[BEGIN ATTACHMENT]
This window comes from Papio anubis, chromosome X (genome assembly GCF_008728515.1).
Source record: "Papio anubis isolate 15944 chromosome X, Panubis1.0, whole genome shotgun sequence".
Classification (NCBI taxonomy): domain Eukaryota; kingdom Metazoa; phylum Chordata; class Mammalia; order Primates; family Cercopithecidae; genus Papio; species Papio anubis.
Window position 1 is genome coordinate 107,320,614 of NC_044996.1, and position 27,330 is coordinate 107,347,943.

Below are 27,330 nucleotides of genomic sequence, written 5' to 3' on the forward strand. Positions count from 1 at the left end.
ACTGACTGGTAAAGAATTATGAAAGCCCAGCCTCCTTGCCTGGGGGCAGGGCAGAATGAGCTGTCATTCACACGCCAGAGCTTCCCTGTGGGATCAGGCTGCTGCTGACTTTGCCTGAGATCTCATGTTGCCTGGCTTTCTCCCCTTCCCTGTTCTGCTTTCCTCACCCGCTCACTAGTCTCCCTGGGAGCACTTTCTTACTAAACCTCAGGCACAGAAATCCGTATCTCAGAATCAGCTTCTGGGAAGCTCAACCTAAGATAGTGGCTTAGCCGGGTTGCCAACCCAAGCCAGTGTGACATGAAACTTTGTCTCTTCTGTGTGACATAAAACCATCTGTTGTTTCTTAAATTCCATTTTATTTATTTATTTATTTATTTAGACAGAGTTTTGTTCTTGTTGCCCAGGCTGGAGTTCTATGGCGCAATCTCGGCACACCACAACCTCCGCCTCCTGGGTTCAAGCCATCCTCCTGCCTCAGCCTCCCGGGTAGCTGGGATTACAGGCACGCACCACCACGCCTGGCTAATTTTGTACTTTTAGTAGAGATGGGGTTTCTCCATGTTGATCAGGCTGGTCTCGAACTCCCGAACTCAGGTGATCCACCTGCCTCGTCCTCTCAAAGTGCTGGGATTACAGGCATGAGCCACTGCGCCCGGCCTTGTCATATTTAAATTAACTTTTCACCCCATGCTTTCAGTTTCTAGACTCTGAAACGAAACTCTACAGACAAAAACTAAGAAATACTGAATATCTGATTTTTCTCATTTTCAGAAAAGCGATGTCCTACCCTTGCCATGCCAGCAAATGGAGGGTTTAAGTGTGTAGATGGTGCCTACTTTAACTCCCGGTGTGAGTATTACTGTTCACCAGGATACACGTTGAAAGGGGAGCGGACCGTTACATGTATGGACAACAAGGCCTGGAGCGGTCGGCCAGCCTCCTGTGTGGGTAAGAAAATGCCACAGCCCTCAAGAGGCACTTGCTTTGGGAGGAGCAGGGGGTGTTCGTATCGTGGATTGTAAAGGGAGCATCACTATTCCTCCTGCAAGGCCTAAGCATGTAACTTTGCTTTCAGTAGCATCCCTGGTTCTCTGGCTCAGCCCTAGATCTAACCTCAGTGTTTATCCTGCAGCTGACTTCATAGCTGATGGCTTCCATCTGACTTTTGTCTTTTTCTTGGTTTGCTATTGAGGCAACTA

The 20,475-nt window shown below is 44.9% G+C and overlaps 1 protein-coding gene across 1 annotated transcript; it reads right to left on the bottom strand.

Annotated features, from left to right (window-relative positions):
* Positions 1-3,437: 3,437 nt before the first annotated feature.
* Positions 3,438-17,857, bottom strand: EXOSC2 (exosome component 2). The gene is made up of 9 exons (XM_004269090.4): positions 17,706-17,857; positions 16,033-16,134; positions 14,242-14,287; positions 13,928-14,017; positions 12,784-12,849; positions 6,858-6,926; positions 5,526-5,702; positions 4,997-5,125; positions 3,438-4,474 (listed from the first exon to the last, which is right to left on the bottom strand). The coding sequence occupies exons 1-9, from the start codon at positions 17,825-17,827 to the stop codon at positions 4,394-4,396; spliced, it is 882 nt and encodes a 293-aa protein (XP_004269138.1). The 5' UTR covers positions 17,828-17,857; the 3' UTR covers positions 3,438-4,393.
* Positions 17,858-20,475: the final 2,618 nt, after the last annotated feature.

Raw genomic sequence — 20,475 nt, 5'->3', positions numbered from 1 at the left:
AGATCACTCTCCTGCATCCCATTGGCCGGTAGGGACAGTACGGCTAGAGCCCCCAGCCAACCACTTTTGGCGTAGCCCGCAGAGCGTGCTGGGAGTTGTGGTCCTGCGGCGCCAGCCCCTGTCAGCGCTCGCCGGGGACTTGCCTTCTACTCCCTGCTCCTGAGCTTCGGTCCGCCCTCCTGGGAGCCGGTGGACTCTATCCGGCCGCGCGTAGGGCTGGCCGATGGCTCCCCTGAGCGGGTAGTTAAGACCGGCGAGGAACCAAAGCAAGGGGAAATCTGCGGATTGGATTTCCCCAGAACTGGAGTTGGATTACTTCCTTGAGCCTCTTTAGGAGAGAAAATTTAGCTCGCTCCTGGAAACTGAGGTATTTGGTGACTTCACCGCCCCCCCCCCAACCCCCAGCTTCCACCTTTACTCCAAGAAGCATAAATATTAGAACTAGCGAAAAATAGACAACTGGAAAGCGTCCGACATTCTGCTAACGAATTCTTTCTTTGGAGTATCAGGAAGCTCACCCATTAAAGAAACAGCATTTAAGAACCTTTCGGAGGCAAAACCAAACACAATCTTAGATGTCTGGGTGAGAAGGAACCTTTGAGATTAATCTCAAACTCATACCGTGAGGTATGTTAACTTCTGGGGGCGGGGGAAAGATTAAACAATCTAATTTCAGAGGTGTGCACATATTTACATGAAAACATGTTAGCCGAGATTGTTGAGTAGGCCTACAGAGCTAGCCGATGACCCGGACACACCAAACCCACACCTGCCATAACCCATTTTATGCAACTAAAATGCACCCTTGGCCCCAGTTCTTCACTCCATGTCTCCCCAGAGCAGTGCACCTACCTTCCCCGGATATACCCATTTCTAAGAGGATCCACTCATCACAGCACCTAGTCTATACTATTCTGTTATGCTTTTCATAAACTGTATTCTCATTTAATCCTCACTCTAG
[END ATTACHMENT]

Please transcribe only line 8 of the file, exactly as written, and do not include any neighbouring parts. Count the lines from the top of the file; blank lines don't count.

Annotated features, from left to right (window-relative positions):